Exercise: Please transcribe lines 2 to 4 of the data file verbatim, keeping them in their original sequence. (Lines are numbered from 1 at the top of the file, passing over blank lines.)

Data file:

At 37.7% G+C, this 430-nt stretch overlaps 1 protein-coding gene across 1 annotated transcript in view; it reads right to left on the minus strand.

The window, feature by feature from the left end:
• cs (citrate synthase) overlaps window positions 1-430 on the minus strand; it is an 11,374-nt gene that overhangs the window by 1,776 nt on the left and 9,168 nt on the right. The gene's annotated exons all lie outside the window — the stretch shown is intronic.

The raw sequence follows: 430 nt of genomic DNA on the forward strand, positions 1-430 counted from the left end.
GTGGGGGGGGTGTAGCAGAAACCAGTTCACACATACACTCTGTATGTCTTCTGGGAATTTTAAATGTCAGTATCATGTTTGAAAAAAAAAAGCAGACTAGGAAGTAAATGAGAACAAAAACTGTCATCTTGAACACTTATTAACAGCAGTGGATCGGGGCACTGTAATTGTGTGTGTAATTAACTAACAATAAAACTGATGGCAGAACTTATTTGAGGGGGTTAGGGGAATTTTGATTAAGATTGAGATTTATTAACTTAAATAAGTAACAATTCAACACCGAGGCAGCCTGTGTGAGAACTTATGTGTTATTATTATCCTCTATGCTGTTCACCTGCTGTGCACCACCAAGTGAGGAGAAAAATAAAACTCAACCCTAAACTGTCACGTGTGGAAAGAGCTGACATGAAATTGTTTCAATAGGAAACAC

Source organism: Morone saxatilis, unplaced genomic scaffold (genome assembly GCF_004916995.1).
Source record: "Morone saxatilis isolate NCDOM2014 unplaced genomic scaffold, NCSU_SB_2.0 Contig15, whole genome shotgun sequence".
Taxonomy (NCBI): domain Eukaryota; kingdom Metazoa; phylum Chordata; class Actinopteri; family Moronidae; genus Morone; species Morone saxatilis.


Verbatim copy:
The window, feature by feature from the left end:
• cs (citrate synthase) overlaps window positions 1-430 on the minus strand; it is an 11,374-nt gene that overhangs the window by 1,776 nt on the left and 9,168 nt on the right. The gene's annotated exons all lie outside the window — the stretch shown is intronic.

The raw sequence follows: 430 nt of genomic DNA on the forward strand, positions 1-430 counted from the left end.